In 1858, a tiny settlement known as Red River, now Winnipeg, was all there was of civilization except for strings of fur trading posts along the major rivers. Settlements in the east were cut off by the granite and swamp of the Canadian Shield and to the west by a mountain barrier. For two centuries British North America had been controlled by the Hudson's Bay Company which had harvested the rich furs.
Civilization was beginning to close in on the Hudson's Bay Company empire. American settlers following the Oregon Trail had wrested away the valuable Columbia River territory when the international boundary was settled in 1846. Vancouver Island had remained, as yet, in British hands and soon the Crown colony of British Columbia would demand a rail route across British territory as a link with the east.
The Hudson's Bay Company's long trading monopoly would soon be up for review. While Sir Ceorge Simpson, governor-in-chief, argued in London for his company's right to retain its special privileges a young Irish sportsman and adventurer, John Palliser, had decided that he would, even if he failed to get the support of the British government, carry out a one-man expedition to explore the British prairies and find out if there was any practical rail through the Rocky Mountains.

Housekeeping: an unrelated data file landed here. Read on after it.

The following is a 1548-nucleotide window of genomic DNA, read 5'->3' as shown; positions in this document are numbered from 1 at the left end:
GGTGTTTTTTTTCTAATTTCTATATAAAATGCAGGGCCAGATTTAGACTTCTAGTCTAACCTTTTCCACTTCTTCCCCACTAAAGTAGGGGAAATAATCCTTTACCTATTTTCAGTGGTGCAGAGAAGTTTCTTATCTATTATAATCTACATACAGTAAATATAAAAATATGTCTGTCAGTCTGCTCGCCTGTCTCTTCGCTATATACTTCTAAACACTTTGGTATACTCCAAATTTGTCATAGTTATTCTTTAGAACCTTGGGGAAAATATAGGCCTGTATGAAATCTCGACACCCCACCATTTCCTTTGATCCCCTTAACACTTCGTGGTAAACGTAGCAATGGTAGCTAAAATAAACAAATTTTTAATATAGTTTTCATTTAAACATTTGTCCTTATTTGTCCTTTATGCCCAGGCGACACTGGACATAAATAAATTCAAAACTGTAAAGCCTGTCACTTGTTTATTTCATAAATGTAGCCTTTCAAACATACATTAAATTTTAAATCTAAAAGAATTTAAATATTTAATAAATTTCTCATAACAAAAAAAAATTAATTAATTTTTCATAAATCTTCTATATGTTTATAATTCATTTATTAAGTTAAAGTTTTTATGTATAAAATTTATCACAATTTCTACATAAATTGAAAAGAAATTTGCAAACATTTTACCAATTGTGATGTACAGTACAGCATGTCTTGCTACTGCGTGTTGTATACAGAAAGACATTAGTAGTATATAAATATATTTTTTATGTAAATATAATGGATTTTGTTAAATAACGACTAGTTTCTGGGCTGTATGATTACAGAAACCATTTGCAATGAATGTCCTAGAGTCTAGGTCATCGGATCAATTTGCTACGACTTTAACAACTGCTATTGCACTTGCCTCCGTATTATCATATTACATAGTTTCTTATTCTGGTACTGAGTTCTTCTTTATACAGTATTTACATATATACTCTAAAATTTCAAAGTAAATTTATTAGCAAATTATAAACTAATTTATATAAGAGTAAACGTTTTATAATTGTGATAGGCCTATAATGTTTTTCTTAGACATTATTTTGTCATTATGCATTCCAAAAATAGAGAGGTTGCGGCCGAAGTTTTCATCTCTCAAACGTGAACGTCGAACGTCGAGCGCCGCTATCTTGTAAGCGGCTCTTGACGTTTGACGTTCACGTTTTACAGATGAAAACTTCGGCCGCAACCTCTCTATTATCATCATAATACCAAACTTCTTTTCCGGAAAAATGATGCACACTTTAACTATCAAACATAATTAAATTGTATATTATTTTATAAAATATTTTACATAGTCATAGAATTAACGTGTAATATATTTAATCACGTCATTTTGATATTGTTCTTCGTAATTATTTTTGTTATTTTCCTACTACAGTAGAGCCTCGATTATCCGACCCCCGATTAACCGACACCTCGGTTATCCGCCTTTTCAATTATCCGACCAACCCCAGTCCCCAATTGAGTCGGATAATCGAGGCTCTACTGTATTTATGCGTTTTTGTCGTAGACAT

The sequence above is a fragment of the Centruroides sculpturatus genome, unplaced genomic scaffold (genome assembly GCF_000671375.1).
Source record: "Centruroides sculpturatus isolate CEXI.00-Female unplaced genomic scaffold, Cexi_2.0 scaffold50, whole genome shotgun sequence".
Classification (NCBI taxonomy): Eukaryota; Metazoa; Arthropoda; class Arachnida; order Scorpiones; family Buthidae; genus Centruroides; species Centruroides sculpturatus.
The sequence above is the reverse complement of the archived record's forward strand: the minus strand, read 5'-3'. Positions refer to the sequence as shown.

Palliser's interest had been whetted by a hunting trip to the Upper Missouri in the 1840s. The Dublin-born Palliser was a handsome, sociable bachelor who enjoyed world travel and hunting. He was one of many mid-Victorian men and women of rank and wealth who preferred the risk and adventure of world exploration to the tedious social life of upper-class England. Palliser's imagination had first been sparked by reading William Fairholme's account of a hunting trip he had made in 1840 while on leave from military duties in the east.
In 1847 Palliser spent two years on the American prairies. He later recounted his experiences in a book, "Solitary Rambles and Adventures of a Hunter in the Prairies," which was published in 1853 to great acclaim.